What Can Ants and Bees Teach Us About Containing Disease?

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This story originally appeared on Undark and is part of the Climate Desk collaboration.

Given that she infects ant colonies with deadly pathogens and then studies how they respond, one might say that Nathalie Stroeymeyt, a senior lecturer in the school of biological sciences at the University of Bristol in the U.K., specializes in miniature pandemics. The tables turned on her, however, in March: Covid-19 swept through Britain, and Stroeymeyt was shut out of her ant epidemiology lab. The high-performance computers she uses to track ant behavior sat idle, and only a lab technician—deemed an essential worker—was permitted to tend to the lab’s hundreds of black garden ant colonies, each housed in its own plastic tub.

With governments across the world now encouraging people to maintain space between one another to prevent the spread of the virus, Stroeymeyt drew parallels with her insect subjects. The current guidance on social distancing “rung familiar,” Stroeymeyt said, “because I’ve been seeing it among the ants.”

Such insights are at the heart of a burgeoning field of insect research that some scientists say could help humans imagine a more pandemic-resilient society. As with humans, fending off disease can be a tall order for social insects—a category that includes termites, ants, and many species of bees and wasps. Insect workers swap fluids and share close quarters. In most species, there is heavy traffic into and out of the nest. Some ant colonies are as populous as New York City.

The insects are “living in very confined environments where there’s a lot of microbial load,” said Rebeca Rosengaus, a behavioral ecologist who studies social insect behavior at Northeastern University in Boston. Many of those microbes, she added, are pathogens that could sweep through the colony like a plague. That rarely happens, social insect researchers say, and vast colonies of such species are somehow able to limit the spread of contagions.

Over the past three decades, researchers have begun to explore just how that might occur, mapping the myriad ways that colonies avoid succumbing to disease. Some of those methods can seem alien. Others, including simple immunization-like behavior and forms of insect social distancing, can seem eerily familiar. Put together, they form a kind of parallel epidemiology that might provide insights for human societies battling pathogens of their own–even if, so far, human epidemiologists don’t pay much attention to the field.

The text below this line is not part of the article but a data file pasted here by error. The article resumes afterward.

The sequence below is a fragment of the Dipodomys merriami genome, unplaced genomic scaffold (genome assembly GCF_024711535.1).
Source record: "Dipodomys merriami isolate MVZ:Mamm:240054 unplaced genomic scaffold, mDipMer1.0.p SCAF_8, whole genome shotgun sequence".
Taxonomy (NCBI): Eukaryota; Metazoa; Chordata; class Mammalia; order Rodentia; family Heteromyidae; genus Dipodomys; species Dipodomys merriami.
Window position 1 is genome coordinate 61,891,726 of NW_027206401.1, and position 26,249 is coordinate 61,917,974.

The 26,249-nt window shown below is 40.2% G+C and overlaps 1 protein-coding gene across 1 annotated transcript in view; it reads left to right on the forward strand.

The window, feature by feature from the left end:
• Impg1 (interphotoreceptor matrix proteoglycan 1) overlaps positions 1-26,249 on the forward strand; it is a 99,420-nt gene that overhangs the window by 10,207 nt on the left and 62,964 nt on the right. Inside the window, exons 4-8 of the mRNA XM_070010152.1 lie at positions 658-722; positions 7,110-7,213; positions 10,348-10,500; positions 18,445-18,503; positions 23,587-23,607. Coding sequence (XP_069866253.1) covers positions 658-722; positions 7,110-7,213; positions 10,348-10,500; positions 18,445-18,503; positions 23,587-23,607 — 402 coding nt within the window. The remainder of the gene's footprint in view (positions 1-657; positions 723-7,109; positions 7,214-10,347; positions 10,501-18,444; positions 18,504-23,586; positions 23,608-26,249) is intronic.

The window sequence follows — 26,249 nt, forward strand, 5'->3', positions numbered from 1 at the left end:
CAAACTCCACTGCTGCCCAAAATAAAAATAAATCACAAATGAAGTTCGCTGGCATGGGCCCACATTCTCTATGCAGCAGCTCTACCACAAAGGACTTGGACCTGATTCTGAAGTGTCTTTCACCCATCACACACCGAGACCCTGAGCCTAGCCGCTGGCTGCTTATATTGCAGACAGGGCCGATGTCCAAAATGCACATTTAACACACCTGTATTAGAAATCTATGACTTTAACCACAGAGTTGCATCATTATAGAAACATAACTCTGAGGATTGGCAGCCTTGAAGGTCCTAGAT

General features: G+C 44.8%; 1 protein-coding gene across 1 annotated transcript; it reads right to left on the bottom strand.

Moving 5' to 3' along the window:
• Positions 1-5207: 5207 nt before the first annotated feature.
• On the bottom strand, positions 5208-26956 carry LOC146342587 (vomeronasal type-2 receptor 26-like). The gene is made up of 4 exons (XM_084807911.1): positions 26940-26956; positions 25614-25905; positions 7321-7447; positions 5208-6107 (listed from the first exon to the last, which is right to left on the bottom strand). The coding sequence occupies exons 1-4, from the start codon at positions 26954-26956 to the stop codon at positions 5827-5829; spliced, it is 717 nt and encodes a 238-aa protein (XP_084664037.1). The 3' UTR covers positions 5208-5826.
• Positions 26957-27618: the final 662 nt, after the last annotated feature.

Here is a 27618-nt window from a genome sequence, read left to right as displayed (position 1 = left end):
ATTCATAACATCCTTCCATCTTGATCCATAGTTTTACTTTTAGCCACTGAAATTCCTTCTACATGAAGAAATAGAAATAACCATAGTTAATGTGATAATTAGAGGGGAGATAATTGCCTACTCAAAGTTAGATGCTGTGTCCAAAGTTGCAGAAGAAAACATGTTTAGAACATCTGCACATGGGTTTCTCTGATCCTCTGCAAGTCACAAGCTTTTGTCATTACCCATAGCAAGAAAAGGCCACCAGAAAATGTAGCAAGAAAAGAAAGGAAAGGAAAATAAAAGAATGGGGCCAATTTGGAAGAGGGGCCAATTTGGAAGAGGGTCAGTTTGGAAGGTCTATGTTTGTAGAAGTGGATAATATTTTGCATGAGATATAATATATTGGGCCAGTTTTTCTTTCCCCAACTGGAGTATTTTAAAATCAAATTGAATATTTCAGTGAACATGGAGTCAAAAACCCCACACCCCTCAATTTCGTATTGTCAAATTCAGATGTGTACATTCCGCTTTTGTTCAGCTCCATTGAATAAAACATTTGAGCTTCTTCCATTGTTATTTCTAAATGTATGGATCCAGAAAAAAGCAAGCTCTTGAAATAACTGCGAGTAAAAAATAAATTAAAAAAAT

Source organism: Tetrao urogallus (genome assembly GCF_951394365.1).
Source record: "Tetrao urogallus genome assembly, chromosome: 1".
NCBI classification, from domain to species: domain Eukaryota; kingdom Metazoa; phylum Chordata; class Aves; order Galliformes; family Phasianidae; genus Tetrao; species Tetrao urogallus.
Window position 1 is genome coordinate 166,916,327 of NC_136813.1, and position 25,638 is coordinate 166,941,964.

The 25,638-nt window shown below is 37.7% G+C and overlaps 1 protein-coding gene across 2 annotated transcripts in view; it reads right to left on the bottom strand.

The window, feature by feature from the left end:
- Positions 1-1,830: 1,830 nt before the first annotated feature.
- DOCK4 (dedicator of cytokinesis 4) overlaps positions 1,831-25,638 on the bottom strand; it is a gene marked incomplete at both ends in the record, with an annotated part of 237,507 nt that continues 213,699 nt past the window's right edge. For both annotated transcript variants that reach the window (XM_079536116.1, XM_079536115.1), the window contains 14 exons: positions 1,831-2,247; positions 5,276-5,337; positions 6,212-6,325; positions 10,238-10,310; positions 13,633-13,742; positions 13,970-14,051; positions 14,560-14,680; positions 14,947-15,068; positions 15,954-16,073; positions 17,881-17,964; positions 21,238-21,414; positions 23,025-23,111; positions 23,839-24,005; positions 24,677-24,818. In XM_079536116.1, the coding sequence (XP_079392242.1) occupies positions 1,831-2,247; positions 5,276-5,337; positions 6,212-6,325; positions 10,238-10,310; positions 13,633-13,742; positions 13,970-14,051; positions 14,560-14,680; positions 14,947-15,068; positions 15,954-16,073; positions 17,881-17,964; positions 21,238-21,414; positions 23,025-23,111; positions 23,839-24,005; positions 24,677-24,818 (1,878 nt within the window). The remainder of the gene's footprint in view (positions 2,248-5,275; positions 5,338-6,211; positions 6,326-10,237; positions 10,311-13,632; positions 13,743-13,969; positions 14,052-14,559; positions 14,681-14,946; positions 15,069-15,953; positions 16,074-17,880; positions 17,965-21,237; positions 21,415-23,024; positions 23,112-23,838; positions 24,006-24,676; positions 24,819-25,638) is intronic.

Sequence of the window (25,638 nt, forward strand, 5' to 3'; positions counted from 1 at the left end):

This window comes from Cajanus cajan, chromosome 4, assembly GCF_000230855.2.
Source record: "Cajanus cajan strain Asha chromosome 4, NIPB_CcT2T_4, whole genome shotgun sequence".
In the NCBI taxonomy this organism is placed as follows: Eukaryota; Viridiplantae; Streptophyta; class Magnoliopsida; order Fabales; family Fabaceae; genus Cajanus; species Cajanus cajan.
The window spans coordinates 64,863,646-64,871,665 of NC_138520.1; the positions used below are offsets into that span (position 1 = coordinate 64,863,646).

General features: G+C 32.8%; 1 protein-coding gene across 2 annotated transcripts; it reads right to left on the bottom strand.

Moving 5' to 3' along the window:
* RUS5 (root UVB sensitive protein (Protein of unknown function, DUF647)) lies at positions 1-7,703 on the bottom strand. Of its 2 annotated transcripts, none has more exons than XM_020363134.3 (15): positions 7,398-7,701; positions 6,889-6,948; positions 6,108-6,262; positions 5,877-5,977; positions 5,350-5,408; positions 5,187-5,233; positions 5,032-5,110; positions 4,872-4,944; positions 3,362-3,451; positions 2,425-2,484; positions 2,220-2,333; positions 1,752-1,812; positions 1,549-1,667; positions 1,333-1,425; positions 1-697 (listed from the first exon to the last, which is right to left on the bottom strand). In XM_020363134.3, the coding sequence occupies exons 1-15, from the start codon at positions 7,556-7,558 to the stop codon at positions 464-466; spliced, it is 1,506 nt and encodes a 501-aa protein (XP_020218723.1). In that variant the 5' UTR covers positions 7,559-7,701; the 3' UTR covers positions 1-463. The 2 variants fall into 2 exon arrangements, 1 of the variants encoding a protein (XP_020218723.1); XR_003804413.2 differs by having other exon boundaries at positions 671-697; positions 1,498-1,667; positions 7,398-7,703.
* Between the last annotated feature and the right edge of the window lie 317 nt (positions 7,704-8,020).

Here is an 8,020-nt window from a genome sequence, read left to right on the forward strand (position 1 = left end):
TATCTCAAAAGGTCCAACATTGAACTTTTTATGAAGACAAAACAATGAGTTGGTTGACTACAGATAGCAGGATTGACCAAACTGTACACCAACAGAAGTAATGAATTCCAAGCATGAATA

Still, those insights are what Rosengaus and some other researchers are now exploring. “How is it possible,” Rosengaus asks, “that an individual that gets exposed to a fungus or a bacteria or a virus, or whatever pathogen there is, comes back to the colony, and does not infect everyone in the colony?”

While social insects have been the subject of intense scientific scrutiny for more than a century, the threat of pathogens and other parasites, researchers say, was long overlooked. “The mainstream social insect research has ignored parasites for a very long time,” said Paul Schmid-Hempel, an experimental ecologist at the Swiss public research university ETH Zurich. Biologist E.O. Wilson’s classic 1971 survey of the field, “The Insect Societies,” does not even list “disease,” “pathogen,” “bacteria,” or “virus” in its index.

As a postdoctoral researcher at Oxford in the 1980s, Schmid-Hempel realized that the bees he studied were constantly infested with parasites. He began to formulate questions that would help launch a small field: What if pathogens were not an incidental nuisance to colonies, but a profound threat that shaped the very evolution of their societies? To what extent were things like ant colonies and beehives actually tiny epidemic states?

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